Figure 1

Results of hematoxylin and eosin staining (H&E) and immunohistochemistry from case 1. H&E staining (A) revealed a necrotic core (NC) and perinecrotic area (PN), including micro bleeding (A, arrowhead) and abnormal angiogenesis (A, arrow). Immunostaining results for PDGF-C are presented as a representative example (B). PDGF-C (C and D), D (E and F) and PDGFR-α (G) were produced by monocytic cells (C, E, G, arrow) and reactive astrocytic cells (D, F, G, arrowhead) in PN. On the other hand, PDGFR-β (H and I) was expressed mainly in endothelial cells (H and I*). There was partially nonspecific staining in NC (B) or around blood vessels (I). Original magnification, A, B and H × 40, C, D, E, F, G and I × 200.

Figure 2

Representative results of immunostaining of undamaged brain tissue (UB). PDGF-A, B, C, D and PDGFR-α were scarcely detectable in UB (A through E). PDGFR-β (F) was specifically expressed in endothelial cells in UB. Many normal cerebral blood vessels stained with PDGFR-β (F *) were detected in UB. Original magnification, ×200.

These relationships among the expression of PDGFs are summarized in Table 4. These relationships were also confirmed with other specimens [see Additional file 3].
Table 4

Expression of PDGFs/PDGFRs in two areas of the brain

 

UB

PN

 

Mono

Astro

Endo

Mono

Astro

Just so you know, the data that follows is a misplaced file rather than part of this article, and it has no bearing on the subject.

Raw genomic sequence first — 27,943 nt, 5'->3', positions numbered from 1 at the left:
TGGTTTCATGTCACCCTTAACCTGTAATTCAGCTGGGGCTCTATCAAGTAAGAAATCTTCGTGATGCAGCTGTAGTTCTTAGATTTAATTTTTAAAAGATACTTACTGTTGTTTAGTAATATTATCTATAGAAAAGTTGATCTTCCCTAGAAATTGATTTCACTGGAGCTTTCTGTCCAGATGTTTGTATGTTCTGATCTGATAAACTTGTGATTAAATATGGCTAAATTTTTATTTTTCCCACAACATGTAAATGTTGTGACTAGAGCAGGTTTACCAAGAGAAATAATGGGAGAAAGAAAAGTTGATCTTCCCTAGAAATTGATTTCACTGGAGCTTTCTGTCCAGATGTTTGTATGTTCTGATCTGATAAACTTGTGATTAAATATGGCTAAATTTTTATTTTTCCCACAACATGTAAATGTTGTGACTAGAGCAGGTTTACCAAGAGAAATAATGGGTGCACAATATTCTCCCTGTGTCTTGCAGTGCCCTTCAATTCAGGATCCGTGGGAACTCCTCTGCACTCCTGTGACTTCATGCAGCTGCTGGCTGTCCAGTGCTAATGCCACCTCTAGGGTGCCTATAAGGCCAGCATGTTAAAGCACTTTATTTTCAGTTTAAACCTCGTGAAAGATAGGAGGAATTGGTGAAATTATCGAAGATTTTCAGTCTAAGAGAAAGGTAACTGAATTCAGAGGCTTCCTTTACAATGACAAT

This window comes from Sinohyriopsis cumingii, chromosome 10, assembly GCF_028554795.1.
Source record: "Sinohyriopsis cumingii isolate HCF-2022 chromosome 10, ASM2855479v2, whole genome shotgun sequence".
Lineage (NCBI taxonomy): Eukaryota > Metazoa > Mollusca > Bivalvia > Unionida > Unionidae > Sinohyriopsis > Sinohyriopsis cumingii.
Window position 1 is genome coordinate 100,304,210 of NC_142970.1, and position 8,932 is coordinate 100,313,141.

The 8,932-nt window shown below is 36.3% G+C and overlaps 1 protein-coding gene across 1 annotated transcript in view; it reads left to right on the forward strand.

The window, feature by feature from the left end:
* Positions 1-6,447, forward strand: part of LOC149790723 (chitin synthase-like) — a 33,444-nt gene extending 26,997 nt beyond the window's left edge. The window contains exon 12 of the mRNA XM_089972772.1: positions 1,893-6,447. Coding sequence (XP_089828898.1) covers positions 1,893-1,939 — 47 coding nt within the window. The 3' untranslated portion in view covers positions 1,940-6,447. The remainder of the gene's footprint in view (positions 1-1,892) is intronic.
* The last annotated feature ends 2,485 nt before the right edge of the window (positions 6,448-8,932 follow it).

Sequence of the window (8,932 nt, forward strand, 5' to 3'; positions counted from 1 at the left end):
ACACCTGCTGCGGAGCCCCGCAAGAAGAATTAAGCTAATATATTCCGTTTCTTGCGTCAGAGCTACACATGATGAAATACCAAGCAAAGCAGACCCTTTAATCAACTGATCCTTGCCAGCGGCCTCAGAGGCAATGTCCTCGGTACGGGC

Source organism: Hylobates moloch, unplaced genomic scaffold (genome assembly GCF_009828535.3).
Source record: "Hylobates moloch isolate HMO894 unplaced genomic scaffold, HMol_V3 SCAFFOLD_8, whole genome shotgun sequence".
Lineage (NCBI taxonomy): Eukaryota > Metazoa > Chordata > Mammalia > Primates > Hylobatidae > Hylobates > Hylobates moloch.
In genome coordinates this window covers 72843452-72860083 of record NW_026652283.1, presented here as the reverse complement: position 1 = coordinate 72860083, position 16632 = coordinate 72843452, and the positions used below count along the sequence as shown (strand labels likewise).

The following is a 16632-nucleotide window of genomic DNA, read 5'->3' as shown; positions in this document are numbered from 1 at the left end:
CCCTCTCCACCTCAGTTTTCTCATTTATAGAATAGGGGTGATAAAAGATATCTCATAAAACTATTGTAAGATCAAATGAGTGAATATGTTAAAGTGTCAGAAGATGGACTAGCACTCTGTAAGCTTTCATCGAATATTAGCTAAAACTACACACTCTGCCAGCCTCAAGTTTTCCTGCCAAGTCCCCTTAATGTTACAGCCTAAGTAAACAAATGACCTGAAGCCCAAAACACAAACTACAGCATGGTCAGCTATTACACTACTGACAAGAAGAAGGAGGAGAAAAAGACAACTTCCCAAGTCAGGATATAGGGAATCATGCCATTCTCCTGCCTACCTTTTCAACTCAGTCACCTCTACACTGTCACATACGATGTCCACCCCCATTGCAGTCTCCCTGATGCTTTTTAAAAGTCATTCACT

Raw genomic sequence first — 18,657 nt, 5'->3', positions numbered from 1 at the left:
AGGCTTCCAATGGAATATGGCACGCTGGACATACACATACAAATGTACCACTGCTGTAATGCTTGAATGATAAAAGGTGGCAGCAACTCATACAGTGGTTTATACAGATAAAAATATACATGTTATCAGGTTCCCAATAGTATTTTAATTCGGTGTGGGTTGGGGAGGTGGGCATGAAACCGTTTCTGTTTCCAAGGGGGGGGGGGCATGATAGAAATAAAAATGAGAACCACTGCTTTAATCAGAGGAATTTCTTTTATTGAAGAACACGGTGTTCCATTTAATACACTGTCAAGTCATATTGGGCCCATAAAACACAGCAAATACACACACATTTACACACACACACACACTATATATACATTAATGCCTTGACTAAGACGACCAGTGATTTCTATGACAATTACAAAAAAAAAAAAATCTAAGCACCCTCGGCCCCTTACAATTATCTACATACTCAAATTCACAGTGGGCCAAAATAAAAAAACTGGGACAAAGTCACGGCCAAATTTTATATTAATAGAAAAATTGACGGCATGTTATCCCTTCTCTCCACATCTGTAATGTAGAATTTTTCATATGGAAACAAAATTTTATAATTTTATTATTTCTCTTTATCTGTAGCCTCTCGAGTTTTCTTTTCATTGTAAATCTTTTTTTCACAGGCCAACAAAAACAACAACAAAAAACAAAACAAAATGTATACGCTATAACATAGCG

Endo

PDGF-A

-

-

-

+

-

+

PDGF-B

-

-

-

+

-

+

PDGF-C

-

-

-

+

+

+

PDGF-D

-

-

-

+

+

+

PDGFR-α

-

-

-

+

+

+

PDGFR-β

-

-

+

-

-

+

UB, undamaged brain area; PN, perinecrotic area; Mono, monocytes, including macrophages, microglia and lymphocytes Astro, reactive astrocytes; Endo, endothelial cells ; -, not expressed; +, expressed.

Our statistical analysis revealed that PDGF-C and D showed higher frequencies of expression than PDGF-A and B in PN. The difference was statistically significant (p < 0.0001, Steel-Dwass test) (Figure 3). We also grouped the cases into a GBM group (cases 3, 4, 5, 6) and non-GBM group (cases 1, 2, 7) and analyzed the differences in protein expression between them. No statistically significant differences in the expression of any of the isoforms were observed between the two groups by the Steel-Dwass test [see Additional file 4]. Therefore, we considered that these primary diseases did not affect the expression of PDGFs.
Figure 3